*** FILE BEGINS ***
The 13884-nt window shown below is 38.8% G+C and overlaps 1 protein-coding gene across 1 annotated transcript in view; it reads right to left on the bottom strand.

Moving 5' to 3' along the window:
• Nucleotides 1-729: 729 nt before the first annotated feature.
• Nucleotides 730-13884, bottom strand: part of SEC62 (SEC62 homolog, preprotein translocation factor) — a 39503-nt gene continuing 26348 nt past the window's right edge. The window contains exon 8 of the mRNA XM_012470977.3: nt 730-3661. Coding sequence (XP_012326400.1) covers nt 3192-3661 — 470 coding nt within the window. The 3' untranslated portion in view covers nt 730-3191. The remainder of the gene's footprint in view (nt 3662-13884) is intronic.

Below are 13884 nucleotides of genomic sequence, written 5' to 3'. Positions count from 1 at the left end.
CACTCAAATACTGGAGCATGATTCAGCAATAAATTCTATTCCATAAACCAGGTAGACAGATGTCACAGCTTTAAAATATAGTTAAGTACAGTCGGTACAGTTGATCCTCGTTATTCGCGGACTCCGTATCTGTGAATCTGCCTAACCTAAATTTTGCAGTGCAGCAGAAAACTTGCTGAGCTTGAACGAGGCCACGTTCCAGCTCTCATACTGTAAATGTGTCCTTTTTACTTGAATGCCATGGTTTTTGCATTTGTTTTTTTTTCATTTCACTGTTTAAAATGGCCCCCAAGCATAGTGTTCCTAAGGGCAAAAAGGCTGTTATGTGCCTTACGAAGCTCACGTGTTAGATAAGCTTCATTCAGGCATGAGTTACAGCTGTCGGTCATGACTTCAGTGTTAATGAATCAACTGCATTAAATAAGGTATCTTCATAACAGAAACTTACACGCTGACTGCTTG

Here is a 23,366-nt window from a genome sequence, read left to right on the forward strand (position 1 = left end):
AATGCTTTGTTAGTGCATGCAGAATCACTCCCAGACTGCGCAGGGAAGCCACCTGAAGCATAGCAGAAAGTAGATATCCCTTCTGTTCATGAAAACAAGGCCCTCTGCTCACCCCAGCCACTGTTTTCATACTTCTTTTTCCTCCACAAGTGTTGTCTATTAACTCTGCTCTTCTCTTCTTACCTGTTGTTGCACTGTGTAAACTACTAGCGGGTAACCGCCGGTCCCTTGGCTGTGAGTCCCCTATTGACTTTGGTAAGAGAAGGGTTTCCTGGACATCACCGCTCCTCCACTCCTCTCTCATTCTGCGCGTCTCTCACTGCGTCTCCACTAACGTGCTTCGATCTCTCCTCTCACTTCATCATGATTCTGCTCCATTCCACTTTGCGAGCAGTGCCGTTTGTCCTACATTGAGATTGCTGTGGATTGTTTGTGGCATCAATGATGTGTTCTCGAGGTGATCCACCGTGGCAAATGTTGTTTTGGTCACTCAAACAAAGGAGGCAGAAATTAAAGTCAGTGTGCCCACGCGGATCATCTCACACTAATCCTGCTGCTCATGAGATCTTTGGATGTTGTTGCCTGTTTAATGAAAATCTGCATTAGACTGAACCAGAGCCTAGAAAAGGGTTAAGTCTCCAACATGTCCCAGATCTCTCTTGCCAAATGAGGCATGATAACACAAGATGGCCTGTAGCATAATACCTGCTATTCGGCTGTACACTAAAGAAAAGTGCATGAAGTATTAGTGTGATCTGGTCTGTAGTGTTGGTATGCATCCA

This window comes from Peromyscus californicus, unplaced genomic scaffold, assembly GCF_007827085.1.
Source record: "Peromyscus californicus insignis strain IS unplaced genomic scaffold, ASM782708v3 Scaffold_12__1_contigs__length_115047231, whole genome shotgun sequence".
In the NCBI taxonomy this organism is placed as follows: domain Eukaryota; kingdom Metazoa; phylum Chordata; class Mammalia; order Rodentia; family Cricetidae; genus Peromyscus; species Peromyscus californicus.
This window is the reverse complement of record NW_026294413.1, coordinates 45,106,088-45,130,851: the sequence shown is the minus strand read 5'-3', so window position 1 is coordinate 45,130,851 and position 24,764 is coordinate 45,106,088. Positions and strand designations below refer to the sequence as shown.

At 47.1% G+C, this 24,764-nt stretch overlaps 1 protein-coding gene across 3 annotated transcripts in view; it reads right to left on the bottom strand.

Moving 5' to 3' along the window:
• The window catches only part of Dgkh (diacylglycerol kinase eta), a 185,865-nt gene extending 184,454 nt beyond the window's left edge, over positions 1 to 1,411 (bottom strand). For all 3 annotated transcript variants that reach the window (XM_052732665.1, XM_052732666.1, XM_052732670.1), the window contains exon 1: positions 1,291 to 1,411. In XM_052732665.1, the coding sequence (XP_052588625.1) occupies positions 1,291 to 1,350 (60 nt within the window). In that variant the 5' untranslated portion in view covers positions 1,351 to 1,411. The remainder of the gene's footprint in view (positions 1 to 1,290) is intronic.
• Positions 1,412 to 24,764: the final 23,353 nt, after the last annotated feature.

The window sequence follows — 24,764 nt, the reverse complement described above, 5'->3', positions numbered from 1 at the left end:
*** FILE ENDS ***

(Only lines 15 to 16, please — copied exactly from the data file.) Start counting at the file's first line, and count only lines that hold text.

• The window catches only part of Dgkh (diacylglycerol kinase eta), a 185,865-nt gene extending 184,454 nt beyond the window's left edge, over positions 1 to 1,411 (bottom strand). For all 3 annotated transcript variants that reach the window (XM_052732665.1, XM_052732666.1, XM_052732670.1), the window contains exon 1: positions 1,291 to 1,411. In XM_052732665.1, the coding sequence (XP_052588625.1) occupies positions 1,291 to 1,350 (60 nt within the window). In that variant the 5' untranslated portion in view covers positions 1,351 to 1,411. The remainder of the gene's footprint in view (positions 1 to 1,290) is intronic.
• Positions 1,412 to 24,764: the final 23,353 nt, after the last annotated feature.